Most analyses of President Obama’s historic N.C. victory in 2008 highlight the role of big data or voter identification technologies that helped Obama organizers effectively target their key cohorts. While such data certainly helped Obama organizers create vitally important walk lists for local volunteers, even the best lists left out voters who had moved recently and unregistered voters. And data did not mobilize voters or find new ones. In Durham, a diverse cohort of local and extra-local organizations like the NAACP, Moveon, neighborhood churches, student groups, and a volunteer-led citizen group, Durham for Obama (DFO), did that work. As one example, DFO had already registered 3,000 new voters and had 500 active members when Obama organizers opened their first field office in Durham. When national organizers left after the primary, the local group continued, holding daily registration drives in Wal-Mart parking lots, barber shops, living rooms, the downtown bus station and the Durham farmer’s market. Local organizers played a similar role in Durham in 2016, where a non-partisan group You Can Vote registered over 12,000 new voters. Indeed, more than half of the nearly 50,000 new voters added to Durham County’s voter rolls in 2008 and 2016 were added by local organizers and local organizations. National organizers also played a crucial role in swelling Durham’s voter rolls. But “big data” did not in fact grow N.C.’s democracy; people did.
Clinton’s national campaign managers also refused the insights of local people who frequently knew where unregistered voters travelled or worked. Like Obama’s national organizers in 2012, the Clinton ground game ignored people in motion or those living at the wrong address, missing opportunities to grow the democracy when canvassing. Local Clinton organizers made the best of a bad script, but were hamstrung in their efforts. The national campaign’s focus on door-knocking and metrics also demoralized volunteers who had been key actors in building the Obama wave of 2008. Put simply, national organizers could have grown an even bigger progressive majority in N.C.’s urban counties had they trusted the insights of local activists and their own local organizers.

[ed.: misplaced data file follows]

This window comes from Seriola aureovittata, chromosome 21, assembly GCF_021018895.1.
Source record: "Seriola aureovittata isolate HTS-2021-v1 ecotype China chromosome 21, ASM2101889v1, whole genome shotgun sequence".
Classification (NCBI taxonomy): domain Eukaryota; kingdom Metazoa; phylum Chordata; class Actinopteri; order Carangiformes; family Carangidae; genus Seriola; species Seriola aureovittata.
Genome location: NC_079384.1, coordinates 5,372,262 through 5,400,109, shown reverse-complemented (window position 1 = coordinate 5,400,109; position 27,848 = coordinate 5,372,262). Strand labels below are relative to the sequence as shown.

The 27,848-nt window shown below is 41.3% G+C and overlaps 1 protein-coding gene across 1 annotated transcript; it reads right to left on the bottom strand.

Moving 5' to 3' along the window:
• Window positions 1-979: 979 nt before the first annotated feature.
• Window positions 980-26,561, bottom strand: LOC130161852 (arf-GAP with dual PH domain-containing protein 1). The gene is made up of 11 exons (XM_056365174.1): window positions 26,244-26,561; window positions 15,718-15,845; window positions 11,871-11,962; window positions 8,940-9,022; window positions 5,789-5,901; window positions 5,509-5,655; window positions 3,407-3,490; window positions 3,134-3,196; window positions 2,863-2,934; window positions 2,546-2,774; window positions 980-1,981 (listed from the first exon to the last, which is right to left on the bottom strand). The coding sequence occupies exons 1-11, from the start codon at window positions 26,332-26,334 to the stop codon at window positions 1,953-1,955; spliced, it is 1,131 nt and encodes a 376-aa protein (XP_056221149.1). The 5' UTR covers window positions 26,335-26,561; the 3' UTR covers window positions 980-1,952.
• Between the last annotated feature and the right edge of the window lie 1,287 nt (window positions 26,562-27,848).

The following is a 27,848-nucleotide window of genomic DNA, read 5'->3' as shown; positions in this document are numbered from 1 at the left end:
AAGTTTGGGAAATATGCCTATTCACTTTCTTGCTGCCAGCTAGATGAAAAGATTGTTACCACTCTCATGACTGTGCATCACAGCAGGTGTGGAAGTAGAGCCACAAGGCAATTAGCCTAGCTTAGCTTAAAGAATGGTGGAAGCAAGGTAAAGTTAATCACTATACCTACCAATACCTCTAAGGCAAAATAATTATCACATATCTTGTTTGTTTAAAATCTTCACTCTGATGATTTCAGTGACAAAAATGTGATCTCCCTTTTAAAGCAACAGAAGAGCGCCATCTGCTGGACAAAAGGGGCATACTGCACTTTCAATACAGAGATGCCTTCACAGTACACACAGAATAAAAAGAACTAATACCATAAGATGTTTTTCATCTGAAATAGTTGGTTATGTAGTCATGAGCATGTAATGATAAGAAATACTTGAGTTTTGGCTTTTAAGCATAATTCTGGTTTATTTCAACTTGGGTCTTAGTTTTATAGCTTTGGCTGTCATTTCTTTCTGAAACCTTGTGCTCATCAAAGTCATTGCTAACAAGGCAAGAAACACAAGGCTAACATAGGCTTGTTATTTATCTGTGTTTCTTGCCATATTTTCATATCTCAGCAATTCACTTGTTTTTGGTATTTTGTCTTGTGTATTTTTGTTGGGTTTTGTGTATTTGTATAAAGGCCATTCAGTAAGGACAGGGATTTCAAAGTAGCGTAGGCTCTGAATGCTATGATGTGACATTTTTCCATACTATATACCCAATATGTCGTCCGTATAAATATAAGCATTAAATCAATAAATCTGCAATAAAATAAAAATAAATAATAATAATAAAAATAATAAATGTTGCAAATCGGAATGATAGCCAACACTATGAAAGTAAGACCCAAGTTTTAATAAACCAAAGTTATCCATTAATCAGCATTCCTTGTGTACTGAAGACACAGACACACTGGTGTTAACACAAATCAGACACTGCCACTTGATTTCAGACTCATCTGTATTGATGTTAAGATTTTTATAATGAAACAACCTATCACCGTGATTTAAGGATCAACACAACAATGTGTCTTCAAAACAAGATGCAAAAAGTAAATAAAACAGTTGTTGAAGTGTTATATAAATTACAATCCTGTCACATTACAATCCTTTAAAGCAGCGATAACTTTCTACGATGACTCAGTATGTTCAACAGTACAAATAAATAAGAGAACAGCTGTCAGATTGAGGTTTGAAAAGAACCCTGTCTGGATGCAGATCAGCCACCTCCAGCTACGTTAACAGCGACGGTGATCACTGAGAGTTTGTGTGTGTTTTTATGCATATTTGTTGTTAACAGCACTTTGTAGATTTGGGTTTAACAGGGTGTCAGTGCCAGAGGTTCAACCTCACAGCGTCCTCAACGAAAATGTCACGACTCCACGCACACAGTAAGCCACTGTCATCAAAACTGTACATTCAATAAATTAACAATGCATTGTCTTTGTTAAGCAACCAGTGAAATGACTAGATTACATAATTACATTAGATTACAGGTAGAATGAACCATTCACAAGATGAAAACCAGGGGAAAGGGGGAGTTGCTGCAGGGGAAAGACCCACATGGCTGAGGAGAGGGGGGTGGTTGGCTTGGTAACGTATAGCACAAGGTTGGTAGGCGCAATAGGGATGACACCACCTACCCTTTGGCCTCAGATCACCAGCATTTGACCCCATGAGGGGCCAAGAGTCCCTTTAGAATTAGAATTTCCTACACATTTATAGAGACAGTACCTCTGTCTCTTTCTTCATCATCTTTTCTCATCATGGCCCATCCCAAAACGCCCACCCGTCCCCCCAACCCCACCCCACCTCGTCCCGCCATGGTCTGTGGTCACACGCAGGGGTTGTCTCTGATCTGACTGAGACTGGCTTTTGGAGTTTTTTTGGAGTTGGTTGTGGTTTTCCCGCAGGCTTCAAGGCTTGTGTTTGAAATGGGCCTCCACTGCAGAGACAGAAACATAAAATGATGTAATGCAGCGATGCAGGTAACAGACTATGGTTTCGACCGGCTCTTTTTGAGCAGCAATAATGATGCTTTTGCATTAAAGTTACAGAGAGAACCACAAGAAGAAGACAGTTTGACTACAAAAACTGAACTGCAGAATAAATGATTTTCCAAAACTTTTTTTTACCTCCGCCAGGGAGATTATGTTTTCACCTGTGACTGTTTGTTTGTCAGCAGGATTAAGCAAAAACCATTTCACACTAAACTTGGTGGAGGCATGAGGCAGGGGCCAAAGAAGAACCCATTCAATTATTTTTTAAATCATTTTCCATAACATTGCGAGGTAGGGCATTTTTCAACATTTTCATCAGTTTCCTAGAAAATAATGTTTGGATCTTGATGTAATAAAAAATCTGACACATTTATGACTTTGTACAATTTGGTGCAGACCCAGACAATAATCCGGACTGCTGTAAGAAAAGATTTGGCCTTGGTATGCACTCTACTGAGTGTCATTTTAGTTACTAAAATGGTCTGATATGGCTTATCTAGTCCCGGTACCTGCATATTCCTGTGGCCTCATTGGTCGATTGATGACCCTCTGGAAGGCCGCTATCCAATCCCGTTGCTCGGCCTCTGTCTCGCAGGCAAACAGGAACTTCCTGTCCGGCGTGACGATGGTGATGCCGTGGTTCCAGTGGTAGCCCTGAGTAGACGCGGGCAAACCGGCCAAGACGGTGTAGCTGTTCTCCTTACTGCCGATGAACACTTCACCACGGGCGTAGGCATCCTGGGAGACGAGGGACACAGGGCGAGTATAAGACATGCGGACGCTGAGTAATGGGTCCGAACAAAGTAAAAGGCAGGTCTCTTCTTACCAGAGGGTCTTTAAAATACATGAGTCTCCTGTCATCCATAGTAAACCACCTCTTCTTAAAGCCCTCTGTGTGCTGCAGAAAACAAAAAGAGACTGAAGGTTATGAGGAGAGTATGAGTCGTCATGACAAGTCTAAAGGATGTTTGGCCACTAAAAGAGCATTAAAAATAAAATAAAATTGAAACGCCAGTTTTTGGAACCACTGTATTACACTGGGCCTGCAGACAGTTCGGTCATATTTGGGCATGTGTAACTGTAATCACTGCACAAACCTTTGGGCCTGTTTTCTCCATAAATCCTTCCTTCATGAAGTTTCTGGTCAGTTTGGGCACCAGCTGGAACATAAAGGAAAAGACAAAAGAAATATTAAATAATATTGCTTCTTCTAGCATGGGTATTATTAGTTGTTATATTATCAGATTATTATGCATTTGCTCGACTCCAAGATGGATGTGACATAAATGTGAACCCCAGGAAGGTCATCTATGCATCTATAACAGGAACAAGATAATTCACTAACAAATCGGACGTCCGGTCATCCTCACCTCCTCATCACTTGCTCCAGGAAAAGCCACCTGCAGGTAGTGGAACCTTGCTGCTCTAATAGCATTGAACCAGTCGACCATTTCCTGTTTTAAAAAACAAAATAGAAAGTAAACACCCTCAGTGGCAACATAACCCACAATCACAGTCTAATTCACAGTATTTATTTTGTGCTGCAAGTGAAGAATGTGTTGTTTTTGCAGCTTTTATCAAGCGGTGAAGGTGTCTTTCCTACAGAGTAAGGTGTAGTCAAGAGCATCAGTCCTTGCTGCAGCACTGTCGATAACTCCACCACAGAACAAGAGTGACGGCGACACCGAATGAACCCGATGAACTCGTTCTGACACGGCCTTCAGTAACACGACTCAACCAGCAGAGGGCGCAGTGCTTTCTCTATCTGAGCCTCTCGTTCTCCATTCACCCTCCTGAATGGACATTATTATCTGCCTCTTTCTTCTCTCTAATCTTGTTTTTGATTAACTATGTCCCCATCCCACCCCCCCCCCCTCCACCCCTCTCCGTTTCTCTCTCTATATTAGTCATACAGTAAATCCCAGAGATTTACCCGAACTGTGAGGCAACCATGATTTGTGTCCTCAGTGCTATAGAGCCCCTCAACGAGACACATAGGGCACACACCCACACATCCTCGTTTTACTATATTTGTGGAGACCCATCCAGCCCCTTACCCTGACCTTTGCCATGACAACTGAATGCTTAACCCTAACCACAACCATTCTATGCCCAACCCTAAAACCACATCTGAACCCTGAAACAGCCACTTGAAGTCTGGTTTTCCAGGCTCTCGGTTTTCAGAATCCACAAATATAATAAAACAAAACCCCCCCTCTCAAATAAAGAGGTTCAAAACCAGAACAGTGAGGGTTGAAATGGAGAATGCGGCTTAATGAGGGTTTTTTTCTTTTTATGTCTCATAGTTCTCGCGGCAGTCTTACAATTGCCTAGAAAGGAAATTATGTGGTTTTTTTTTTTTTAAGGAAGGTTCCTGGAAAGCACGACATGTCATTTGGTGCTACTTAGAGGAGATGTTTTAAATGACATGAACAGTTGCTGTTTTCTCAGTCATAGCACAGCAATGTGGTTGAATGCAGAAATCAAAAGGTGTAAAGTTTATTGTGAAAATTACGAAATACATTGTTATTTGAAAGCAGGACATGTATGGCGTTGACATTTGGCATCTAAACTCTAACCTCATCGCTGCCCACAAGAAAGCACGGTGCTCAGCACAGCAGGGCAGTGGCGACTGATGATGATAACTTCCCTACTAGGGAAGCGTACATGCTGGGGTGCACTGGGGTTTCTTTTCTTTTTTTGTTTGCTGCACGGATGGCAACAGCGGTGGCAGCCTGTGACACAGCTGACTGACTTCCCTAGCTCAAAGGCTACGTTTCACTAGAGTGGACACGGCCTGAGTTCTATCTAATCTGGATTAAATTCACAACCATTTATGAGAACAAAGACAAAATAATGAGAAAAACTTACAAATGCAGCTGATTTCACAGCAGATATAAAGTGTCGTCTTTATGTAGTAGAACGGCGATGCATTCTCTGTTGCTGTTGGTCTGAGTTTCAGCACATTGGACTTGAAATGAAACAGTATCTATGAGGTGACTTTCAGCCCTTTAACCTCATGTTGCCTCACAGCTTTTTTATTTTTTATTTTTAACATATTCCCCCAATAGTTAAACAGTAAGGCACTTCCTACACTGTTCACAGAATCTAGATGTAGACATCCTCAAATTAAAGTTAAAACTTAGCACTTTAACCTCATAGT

“Big data” did not in fact grow N.C.’s democracy; people did.
Could Clinton have won North Carolina by pulling out a bigger percentage of the vote in urban counties? Had turnout levels across the Triangle somehow matched 2008 levels, Clinton would have picked up more than 80,000 additional votes. But absent a comprehensive and targeted voter registration effort in the state’s small towns and rural counties, Clinton would still have lost the state.
If progressives are to win again, they need to learn from the mistakes and successes of recent national campaigns. Rural America is not one unified region with one cultural narrative and one political preference. In North Carolina, there are Democrats aplenty in rural regions, as Obama’s rural wave underscores. The good news for progressives is that there is a path forward. Fighting for the voting rights of sporadic voters, whether Democrats or Republicans, and mobilizing them in both urban and rural counties will be key to their success in North Carolina, and likely in other states as well. Big data will not provide the answer, especially for the estimated 800,000 North Carolina citizens who are currently unregistered, most of them Democratic-leaning. Only collaborations between local and national organizers in both urban and rural counties will build an enduring Democratic majority. Progressives know how to win; they just have to bring their organizing skills and respect for local knowledge to the rural voters who comprise key parts of the latent Democratic majority in North Carolina and elsewhere.
Gunther Peck is an associate professor of American history at Duke University and at Duke’s Sanford School of Public Policy. He was active in the 2004, 2008, 2012 and 2016 Democratic presidential campaign efforts in Durham, North Carolina.